Three-year follow-up after psychotherapy for young people with bipolar disorder.

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Abstract

OBJECTIVES

(1) To examine the differences between interpersonal and social rhythm therapy (IPSRT) and specialist supportive care (SSC) in the longer term impacts of IPSRT and SSC on cumulative depression and mania symptoms over a further 78-week follow-up period post treatment. (2) To calculate the survival time before recurrence of a new mood episode over the 3-year period.

METHODS

One hundred young people with bipolar disorder aged between 15 and 36 years who had been randomized to treatment with either IPSRT or SSC for 78 weeks were followed up for a subsequent 78 weeks. The Longitudinal Interval Follow-up Evaluation was completed at 26-week intervals. A Mann-Whitney U test was used to determine if there were significant differences between therapy types and a Kaplan-Meier survival analysis was used to determine time to recurrence. Cox regression was used to assess the association between time to relapse and therapy type.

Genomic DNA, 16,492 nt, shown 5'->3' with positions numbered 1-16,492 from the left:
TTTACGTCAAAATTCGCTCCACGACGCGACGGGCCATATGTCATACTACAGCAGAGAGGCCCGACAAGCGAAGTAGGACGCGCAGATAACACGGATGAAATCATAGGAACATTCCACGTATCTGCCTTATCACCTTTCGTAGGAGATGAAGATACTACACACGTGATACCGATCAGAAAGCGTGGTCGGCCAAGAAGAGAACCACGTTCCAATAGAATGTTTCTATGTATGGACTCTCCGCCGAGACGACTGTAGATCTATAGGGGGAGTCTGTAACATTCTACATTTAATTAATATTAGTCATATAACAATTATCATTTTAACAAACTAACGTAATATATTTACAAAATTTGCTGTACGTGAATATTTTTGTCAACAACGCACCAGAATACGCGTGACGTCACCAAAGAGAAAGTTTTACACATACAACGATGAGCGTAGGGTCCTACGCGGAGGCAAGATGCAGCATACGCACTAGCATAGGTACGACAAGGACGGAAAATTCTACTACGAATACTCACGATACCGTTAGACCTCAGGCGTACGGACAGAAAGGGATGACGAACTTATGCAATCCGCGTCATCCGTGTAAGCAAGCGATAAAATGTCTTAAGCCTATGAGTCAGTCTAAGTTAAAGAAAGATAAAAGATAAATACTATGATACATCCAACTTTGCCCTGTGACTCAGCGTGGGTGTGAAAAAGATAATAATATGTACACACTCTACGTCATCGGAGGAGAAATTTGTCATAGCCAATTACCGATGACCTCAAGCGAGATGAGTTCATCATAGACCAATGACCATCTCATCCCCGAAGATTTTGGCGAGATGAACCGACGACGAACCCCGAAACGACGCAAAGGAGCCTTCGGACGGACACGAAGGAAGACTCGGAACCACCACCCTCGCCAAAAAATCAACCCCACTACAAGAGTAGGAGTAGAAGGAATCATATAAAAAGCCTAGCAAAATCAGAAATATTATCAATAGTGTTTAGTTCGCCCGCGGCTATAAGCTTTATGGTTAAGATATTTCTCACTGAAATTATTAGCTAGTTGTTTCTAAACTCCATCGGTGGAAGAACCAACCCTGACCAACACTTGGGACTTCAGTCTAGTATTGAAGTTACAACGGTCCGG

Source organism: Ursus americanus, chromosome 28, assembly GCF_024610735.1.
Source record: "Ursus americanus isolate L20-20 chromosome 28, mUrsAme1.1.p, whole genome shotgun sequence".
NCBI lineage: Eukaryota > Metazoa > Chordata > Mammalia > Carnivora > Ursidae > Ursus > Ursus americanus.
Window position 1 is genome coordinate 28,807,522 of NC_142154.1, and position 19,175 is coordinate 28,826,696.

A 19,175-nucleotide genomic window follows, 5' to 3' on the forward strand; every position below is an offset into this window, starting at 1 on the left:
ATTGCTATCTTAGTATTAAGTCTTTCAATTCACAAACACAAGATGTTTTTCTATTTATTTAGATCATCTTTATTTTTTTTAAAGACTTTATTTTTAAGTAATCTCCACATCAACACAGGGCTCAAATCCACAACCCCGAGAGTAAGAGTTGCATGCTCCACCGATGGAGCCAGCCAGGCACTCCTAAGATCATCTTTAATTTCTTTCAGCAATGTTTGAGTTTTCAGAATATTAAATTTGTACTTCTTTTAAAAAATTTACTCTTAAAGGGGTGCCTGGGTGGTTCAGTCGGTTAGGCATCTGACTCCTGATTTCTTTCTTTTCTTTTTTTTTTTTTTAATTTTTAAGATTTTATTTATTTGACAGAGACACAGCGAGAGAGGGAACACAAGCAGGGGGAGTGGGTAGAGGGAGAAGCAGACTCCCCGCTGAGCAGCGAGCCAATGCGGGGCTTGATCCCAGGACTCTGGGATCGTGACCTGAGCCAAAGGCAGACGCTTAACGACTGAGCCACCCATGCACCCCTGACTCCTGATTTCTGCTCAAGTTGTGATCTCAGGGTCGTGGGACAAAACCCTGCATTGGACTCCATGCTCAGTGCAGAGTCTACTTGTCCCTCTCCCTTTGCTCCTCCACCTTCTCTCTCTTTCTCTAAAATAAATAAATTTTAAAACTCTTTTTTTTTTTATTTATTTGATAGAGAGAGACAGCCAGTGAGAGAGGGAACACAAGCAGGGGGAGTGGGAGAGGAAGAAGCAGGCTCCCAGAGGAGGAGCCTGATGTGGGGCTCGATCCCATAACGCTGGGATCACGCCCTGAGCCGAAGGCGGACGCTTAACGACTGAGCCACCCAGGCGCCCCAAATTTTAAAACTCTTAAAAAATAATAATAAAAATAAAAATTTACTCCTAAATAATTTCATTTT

RESULTS

There were no significant differences between therapies at each of the data points for either depression or mania scores. The mean change in depression and mania in both groups was significantly different for all three follow-up data points. The actuarial cumulative recurrence rates were 53% for IPSRT and 49% for SSC. There was no significant difference between the groups in time to recurrence.

CONCLUSIONS

While there were no significant differences between the two therapies, there was an overall reduction in symptoms in both therapies. There may be sustained benefits in providing intensive psychotherapies in conjunction with pharmacotherapy for young people with bipolar disorder.

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